Bellamy received the cooperation of the U.S. Congress, state governors, educational organizations, civic leaders, and the news media to encourage participation and promote the plan. Ultimately, he gained approval for a Presidential Proclamation for Columbus Day 1892 from President Benjamin Harrison.
After leaving The Youth’s Companion in 1896, Bellamy worked for several publications and also did freelance writing. In 1905, his career began to focus on advertising. He joined the Erickson Advertising Company in New York City in 1916 and remained there until he retired in 1923 to Tampa, Florida. Within two years, he came out of retirement to work in advertising for the Tampa Electric Company and then for the Tampa Gas Company.
Bellamy died in Tampa, Florida, on August 28, 1931. He is buried in the Rome Cemetery in Rome, New York.
Topics for Classroom Discussion
• What prompted the writing of the Pledge of Allegiance?
• How is the Pledge of Allegiance related to the discovery of America by Christopher Columbus?
• How does reciting the Pledge of Allegiance demonstrate patriotism?
• What is the definition of patriotism?
• Why do Americans hold their hands over their hearts when reciting the Pledge of Allegiance?
• In what other ways do Americans show their patriotism?
• What do the stars and stripes on the American flag represent?
• Why is freedom so important to Americans?
• What does the American flag symbolize?
• Why is patriotism important?
Classroom Activities (Grades K-3)
• Have students think of other words that have similar meanings to the words in the Pledge.
• Organize a “Red, White, and Blue Day,” during which students sing patriotic songs and recite poems.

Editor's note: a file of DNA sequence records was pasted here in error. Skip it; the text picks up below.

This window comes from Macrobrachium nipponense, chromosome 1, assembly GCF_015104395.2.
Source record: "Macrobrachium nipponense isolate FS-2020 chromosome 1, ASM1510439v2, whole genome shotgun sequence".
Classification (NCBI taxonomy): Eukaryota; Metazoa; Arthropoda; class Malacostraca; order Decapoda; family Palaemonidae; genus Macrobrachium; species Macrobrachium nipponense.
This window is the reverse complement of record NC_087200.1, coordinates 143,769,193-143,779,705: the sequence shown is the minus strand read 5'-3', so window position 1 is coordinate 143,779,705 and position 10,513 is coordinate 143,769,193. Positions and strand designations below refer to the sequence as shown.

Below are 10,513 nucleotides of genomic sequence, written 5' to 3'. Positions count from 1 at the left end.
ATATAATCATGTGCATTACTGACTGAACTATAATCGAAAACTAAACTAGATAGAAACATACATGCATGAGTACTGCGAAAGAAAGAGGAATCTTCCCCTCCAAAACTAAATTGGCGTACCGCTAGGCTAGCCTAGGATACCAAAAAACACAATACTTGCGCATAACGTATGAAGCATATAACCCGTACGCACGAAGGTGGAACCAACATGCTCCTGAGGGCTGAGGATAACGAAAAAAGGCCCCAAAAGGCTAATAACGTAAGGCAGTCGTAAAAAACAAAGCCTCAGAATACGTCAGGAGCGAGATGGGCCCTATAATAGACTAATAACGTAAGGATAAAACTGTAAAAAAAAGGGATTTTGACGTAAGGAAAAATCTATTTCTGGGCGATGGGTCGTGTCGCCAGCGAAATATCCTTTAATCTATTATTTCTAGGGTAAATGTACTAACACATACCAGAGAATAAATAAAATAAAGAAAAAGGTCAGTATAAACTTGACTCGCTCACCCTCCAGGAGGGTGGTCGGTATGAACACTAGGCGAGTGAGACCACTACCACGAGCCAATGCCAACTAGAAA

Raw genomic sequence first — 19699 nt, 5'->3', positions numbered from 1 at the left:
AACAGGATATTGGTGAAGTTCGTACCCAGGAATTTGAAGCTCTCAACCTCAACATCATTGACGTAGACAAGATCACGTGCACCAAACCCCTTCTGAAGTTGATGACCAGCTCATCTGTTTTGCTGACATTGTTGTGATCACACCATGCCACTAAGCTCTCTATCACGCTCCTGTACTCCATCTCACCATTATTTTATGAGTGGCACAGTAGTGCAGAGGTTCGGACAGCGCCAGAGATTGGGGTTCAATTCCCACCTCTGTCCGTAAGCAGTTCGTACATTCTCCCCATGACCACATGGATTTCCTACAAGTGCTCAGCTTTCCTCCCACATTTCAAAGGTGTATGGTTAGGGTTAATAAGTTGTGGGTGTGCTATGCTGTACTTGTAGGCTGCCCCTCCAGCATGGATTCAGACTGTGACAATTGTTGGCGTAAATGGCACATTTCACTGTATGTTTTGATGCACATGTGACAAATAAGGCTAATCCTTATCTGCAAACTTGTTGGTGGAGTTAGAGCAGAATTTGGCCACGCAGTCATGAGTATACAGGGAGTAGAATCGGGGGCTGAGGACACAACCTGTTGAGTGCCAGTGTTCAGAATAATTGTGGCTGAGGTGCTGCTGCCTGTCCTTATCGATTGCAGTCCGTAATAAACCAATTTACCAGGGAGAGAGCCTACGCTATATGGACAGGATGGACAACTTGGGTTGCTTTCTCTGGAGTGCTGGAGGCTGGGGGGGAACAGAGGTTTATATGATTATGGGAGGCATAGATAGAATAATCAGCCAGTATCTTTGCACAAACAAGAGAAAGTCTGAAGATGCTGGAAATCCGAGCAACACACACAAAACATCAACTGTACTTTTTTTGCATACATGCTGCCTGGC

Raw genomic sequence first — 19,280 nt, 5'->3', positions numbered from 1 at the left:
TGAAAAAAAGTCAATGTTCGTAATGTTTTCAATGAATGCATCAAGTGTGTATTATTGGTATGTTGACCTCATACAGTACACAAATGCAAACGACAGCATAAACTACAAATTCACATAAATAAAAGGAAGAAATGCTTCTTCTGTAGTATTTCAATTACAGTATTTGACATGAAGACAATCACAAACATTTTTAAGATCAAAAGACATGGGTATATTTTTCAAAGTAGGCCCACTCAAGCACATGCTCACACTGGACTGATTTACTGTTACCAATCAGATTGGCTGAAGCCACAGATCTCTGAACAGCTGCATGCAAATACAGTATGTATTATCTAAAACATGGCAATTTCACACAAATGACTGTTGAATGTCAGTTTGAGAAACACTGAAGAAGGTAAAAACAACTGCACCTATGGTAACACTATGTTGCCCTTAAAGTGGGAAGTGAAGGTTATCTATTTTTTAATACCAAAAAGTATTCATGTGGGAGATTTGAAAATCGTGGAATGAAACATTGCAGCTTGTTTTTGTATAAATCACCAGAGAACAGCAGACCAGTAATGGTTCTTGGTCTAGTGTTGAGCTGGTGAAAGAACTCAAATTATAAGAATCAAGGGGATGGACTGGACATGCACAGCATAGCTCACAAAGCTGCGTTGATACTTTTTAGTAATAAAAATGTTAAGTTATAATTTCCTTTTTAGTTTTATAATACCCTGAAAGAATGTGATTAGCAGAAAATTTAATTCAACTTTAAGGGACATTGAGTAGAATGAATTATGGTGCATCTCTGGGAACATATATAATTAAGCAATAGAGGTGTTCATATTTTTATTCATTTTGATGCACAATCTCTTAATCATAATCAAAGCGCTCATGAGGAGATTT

• Have students make an American flag from materials other than paper (e.g., colored macaroni, bottle caps, wood).
• Create a “classroom democracy,” whereby the majority vote of students determines which stories will be read on a given day, which games will be played, and which snacks will be eaten.
Classroom Activities (Grades 4 & Older)
• Have students review the original text of the Pledge of Allegiance and discuss the changes that have been made over the years.
• Ask students to write their own Pledge of Allegiance, incorporating their thoughts and beliefs into a personal oath.
• Have students list the freedoms enjoyed by Americans that are not granted to citizens of non-democratic countries.
• Encourage students to engage in role-playing, whereby some students would play the role of Americans, and others would play the role of citizens of non-democratic countries.
• Have students discuss how patriotism, responsible citizenship, community service, and civic involvement are connected.
It was a warm evening in August 1892 in my office in Boston, that I shut myself in my room alone to formulate the actual pledge. Beginning with the new word “allegiance,” I first decided that “pledge” was a better word than “vow” or “swear”; and that the first person singular should be used, and that “my” flag was preferable to “the.” When those first words “I pledge allegiance to my flag” looked up at me from the scratch paper, the start appeared promising. Then: should it be “country,” “nation,” or “Republic”? “Republic” won because it distinguished the form of government chosen by the fathers and established by the Revolution. The true reason for allegiance to the flag is the “Republic for which it stands.”